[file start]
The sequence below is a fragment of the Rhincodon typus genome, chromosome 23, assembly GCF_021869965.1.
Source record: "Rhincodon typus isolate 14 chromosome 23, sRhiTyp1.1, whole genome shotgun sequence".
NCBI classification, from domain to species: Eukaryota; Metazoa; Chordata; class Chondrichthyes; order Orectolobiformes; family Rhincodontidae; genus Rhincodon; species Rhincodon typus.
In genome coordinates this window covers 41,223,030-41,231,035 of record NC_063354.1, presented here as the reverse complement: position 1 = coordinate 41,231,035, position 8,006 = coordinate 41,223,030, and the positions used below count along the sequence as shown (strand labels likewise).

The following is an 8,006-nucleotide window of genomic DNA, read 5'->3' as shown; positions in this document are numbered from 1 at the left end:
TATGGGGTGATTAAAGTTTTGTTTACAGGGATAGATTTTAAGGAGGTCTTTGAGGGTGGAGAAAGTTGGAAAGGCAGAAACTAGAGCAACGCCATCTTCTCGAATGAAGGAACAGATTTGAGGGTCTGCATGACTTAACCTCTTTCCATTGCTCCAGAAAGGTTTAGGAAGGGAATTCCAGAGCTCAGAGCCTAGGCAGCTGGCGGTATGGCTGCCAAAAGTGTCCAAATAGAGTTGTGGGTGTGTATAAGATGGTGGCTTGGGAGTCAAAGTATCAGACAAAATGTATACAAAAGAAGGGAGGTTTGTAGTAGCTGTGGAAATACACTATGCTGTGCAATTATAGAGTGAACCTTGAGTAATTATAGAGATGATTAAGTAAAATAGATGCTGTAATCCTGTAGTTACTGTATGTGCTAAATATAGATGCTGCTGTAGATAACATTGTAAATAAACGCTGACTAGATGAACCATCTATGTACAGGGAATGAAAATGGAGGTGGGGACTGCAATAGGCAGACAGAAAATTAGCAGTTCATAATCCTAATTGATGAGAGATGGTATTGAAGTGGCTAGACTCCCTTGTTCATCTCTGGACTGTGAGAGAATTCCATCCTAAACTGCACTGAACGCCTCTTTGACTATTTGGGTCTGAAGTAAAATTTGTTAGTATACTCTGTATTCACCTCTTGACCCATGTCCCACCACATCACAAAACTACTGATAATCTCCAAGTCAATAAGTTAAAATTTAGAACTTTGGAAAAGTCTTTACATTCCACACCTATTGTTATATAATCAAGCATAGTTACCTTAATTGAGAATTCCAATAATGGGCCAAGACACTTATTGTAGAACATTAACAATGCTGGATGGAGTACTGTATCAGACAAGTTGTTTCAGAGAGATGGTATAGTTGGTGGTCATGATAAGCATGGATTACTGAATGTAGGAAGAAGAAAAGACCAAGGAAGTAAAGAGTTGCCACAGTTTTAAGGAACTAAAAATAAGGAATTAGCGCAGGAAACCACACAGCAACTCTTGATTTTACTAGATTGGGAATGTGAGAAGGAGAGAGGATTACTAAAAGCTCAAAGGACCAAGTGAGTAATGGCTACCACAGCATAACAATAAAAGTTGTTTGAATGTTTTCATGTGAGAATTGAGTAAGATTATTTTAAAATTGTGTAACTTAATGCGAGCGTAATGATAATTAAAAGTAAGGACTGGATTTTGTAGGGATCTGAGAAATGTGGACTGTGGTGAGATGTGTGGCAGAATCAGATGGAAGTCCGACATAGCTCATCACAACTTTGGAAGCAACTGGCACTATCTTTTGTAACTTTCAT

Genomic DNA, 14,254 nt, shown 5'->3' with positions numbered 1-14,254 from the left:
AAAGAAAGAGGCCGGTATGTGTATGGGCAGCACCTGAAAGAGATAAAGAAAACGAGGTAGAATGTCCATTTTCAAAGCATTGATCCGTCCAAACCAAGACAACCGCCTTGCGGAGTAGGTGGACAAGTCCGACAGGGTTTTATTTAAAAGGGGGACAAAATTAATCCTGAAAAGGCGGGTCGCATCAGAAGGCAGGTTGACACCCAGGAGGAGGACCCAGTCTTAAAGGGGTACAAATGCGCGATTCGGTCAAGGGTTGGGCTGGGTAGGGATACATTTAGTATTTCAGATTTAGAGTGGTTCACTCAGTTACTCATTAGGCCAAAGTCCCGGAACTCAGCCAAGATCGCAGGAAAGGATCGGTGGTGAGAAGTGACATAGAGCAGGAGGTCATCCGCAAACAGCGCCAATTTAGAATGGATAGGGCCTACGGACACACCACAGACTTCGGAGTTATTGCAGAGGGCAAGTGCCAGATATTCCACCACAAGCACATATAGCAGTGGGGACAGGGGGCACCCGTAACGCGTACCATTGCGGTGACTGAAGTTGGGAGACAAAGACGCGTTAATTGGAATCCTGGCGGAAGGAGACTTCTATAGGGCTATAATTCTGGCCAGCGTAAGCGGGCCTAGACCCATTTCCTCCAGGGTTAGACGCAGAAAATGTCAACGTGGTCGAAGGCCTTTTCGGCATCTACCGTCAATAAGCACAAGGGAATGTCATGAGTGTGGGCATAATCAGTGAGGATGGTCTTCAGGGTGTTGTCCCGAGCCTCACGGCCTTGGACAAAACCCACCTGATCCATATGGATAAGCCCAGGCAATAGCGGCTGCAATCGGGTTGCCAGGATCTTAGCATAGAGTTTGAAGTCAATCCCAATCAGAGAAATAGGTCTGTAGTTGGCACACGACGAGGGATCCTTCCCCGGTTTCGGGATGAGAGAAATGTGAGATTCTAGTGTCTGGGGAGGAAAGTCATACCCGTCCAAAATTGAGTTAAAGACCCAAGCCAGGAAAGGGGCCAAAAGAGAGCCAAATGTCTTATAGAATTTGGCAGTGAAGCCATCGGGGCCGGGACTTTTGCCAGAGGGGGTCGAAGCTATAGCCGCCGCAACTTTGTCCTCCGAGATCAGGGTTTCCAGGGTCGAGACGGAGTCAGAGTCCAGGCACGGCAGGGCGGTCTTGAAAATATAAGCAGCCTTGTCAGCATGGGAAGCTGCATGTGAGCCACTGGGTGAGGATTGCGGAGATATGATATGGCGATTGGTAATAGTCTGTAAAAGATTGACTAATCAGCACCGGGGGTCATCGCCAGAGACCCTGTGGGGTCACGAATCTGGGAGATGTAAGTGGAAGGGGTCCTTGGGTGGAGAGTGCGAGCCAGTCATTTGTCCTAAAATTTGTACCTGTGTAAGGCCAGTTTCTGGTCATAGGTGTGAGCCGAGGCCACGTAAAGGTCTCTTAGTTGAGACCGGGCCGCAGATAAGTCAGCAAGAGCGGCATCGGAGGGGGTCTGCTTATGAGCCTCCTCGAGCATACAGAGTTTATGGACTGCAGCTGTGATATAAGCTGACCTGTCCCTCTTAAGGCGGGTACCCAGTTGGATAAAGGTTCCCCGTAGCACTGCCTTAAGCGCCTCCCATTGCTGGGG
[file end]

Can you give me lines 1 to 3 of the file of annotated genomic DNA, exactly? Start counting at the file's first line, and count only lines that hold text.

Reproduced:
The sequence below is a fragment of the Rhincodon typus genome, chromosome 23, assembly GCF_021869965.1.
Source record: "Rhincodon typus isolate 14 chromosome 23, sRhiTyp1.1, whole genome shotgun sequence".
NCBI classification, from domain to species: Eukaryota; Metazoa; Chordata; class Chondrichthyes; order Orectolobiformes; family Rhincodontidae; genus Rhincodon; species Rhincodon typus.